Nearby on Ghuznee Street there are cafés, hip clothing stores, craft beer and street art – it doesn’t get more Wellington than this.

Grab a seat in the window of Milkcrate and enjoy a coffee with a view of local artist Xoe Hall’s much Instagrammed David Bowie mural. When it’s time for something stronger, visit Whistling Sisters Beer Co. on the corner of Ghuznee and Taranaki Streets or try HUSK Brewery at the other end of the street, while Fortune Favours on nearby Leeds Street rounds out the troika of conveniently-located breweries. 


Even the city’s longest-term residents are still finding their way in Christchurch’s ever-changing post-quake centre. City Mall was one of the first parts of the city to re-open after the earthquakes, with a collection of converted containers known as the Re:START mall. Now, the new permanent buildings include intriguing laneways and courtyard spaces to explore. The Crossing at the corner of High Street opened with Christchurch’s first H&M department store and plenty of other retail options. 

Alongside the Otākāro Avon River you’ll find The Terrace with a plethora of bars and restaurants to choose from.

Check out the tropical vibes at Amazonita, sip a bespoke brew at Craft Embassy, or try a cocktail upstairs at Botanic. True to the new Christchurch urban design aesthetic, its crisscrossed with laneways and balconies and spills into a new development designed for better access to the city’s iconic river. 

The collection of 19th century Gothic Revival buildings at the Arts Centre were once the home of the University of Canterbury. A $290 million dollar restoration project (one of the world’s largest heritage projects) started after the earthquakes and now you’ll find a collection of shops, eateries and galleries as well as Lumiere, an arthouse cinema where you can enjoy a craft beer or cocktail from in-house bar Bijou with your film. Also here is the Rutherford’s Den interactive museum, where you can explore the discoveries made by Ernest Rutherford and his peers on this very site in the early 1900s.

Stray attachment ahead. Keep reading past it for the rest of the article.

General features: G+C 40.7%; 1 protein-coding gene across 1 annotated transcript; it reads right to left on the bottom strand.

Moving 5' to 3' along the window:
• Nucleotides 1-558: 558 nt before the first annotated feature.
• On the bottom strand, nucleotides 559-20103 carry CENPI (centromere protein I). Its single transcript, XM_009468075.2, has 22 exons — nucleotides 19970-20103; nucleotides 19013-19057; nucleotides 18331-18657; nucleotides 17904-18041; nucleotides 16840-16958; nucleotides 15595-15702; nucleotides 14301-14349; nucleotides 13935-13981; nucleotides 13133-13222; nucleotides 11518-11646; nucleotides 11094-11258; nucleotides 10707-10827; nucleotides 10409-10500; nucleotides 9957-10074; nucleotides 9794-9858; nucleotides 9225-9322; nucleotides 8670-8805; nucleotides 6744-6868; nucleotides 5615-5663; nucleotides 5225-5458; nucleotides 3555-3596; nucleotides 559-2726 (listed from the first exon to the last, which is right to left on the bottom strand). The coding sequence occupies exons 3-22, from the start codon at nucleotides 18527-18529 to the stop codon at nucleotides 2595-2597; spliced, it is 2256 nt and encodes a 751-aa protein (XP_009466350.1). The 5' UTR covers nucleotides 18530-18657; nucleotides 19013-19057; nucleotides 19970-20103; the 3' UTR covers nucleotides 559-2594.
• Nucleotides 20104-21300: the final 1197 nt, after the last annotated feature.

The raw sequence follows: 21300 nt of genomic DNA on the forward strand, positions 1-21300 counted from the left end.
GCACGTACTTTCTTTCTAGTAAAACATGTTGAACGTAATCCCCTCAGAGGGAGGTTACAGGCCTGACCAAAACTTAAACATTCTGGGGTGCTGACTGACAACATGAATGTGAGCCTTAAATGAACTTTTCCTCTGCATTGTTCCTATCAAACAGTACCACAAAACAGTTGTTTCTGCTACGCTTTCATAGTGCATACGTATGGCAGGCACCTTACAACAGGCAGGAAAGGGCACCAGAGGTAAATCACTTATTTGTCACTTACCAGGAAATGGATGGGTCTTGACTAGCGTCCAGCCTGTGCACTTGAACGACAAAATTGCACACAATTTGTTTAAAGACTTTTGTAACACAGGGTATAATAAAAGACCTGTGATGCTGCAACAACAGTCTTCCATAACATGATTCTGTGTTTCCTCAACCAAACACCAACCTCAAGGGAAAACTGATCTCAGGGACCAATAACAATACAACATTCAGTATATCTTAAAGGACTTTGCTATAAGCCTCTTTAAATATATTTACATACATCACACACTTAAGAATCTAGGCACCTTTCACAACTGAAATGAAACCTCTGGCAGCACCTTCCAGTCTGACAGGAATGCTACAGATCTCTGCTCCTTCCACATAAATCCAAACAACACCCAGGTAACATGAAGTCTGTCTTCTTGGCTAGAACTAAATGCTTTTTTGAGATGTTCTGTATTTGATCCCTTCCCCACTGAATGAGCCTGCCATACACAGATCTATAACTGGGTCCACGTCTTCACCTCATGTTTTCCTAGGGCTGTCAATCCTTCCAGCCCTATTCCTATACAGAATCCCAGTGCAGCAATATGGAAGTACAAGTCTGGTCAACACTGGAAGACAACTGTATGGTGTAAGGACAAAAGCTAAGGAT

Dunedin doesn’t really do the hard sell, but if effortless style and laid back libations warm your cockles, then chances are you’ll find yourself in its eight-sided heart soon enough. 

The Octagon precinct is a crash course in the local lifestyle, stretching from the Town Hall and St Paul’s Cathedral at one end, to the Railway Station and refurbished historic courthouse at the other.

The lower side of the Octagon is the prime spot for outdoor dining or late afternoon drinks in the sun. The most reliable offering for eating (and coffee) sits in a shadier spot though, at Nova. It also functions as everybody’s second office during the week.

Right next door you’ll find Dunedin Public Art Gallery, New Zealand’s first art gallery, opening in 1884. Visit to immerse yourself in New Zealand artworks from 1860 to today, and an international collection boasting the only Monet on public display. 

Albar is the closest thing to a ‘local’ pub in the city centre, with a splendid selection of beers and single malts. Upstairs, you’ll find the cocktail and disco set at Carousel, with its outdoor dance floor. Pequeño, with its dim lights, late evenings and roaring open fire, is another back-alley gem worth seeking out. 

For more art and other beautiful things, pop in to local design co-op Guild directly opposite Eskdale Gallery. In the mornings, and for the mornings after, you can’t go wrong with breakfast and cake at Morning Magpie or The Perc